Improving snow albedo modeling in the E3SM land model (version 2.0) and assessing its impacts on snow and surface fluxes over the Tibetan Plateau
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Improving snow albedo modeling in the E3SM land model (version 2.0) and assessing its impacts on snow and surface fluxes over the Tibetan Plateau

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  • Journal Title:
    Geoscientific Model Development
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    With the highest albedo of the land surface, snow plays a vital role in Earth's surface energy budget and water cycle. Snow albedo is primarily controlled by snow grain properties (e.g., size and shape) and light-absorbing particles (LAPs) such as black carbon (BC) and dust. The mixing state of LAPs in snow also has impacts on LAP-induced snow albedo reduction and surface radiative forcing (RF). However, most land surface models assume that snow grain shape is spherical and LAPs are externally mixed with the snow grains. This study improves the snow radiative transfer model in the Energy Exascale Earth System Model version 2.0 (E3SM v2.0) Land Model (ELM v2.0) by considering non-spherical snow grain shapes (i.e., spheroid, hexagonal plate, and Koch snowflake) and internal mixing of dust–snow, and it systematically evaluates the impacts on the surface energy budget and water cycle over the Tibetan Plateau (TP). A series of ELM simulations with different treatments of snow grain shape, mixing state of BC–snow and dust–snow, and sub-grid topographic effects (TOP) on solar radiation are performed. Compared with two remote sensing snow products derived from the Moderate Resolution Imaging Spectroradiometer, the control ELM simulation (ELM_Control) with the default configurations of spherical snow grain shape, internal mixing of BC–snow, external mixing of dust–snow, and without TOP as well as the ELM simulation with new model features (ELM_New) can both capture the overall snow distribution reasonably. Additionally, ELM_New overall shows smaller biases in snow cover fraction than ELM_Control in spring when snowmelt is important for water management. The estimated LAP-induced RF in ELM_New ranges from 0 to 19.3 W m−2 with the area-weighted average value of 1.5 W m−2 that is comparable to the reported values in existing studies. The Koch snowflake shape, among other non-spherical shapes, shows the largest difference from the spherical shape in spring when snow processes related to the surface energy budget and water cycle have high importance. The impacts of the mixing state of LAP in snow are smaller than the shape effects and depend on snow grain shape. Compared to external mixing, internal mixing of LAP–snow can lead to larger snow albedo reduction and snowmelt, which further affect the surface energy budget and water cycle. The individual contributions of non-spherical snow shape, mixing state of LAP–snow, and local topography impacts on the snow and surface fluxes have different signs and magnitudes, and their combined effects may be negative or positive due to complex and nonlinear interactions among the factors. Overall, the changes in net solar radiation in spring due to individual and combined effects range from −28.6 to 16.9 W m−2 and −29.7 to 12.2 W m−2, respectively. This study advances understanding of the role of snow grain shape and mixing state of LAP–snow in land surface processes and offers guidance for improving snow simulations and RF estimates in Earth system models under climate change.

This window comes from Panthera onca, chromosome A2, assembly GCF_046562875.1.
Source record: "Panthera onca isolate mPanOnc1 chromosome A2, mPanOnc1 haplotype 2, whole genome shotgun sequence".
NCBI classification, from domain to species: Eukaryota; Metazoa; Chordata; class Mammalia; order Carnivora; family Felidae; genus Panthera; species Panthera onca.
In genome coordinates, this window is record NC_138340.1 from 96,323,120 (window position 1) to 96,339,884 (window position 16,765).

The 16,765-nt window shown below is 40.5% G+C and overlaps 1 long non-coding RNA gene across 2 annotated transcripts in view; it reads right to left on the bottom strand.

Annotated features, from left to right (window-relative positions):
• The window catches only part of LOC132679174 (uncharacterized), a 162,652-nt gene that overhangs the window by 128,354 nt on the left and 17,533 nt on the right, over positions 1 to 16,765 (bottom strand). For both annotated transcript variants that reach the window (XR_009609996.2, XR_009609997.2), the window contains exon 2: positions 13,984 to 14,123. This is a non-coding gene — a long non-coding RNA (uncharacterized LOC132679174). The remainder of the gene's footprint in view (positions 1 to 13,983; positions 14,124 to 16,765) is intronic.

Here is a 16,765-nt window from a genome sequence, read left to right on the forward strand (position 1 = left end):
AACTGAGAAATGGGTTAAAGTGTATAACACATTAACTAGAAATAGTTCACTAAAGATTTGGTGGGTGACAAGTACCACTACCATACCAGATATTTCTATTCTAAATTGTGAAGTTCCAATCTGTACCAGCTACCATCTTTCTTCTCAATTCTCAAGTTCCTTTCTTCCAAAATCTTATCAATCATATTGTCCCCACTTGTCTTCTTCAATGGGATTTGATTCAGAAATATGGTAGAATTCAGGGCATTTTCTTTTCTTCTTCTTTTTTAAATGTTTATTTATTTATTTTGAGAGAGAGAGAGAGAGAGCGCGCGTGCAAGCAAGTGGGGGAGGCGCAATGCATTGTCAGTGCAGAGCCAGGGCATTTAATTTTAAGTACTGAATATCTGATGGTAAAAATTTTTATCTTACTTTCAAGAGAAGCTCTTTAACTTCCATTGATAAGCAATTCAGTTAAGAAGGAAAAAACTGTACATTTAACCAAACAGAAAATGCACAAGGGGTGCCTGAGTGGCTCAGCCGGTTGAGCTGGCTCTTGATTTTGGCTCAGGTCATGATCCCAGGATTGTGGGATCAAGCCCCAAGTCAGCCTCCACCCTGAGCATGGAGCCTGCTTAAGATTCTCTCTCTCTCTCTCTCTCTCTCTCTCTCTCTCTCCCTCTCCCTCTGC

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    Geoscientific Model Development, 16(1), 75-94
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    CC BY
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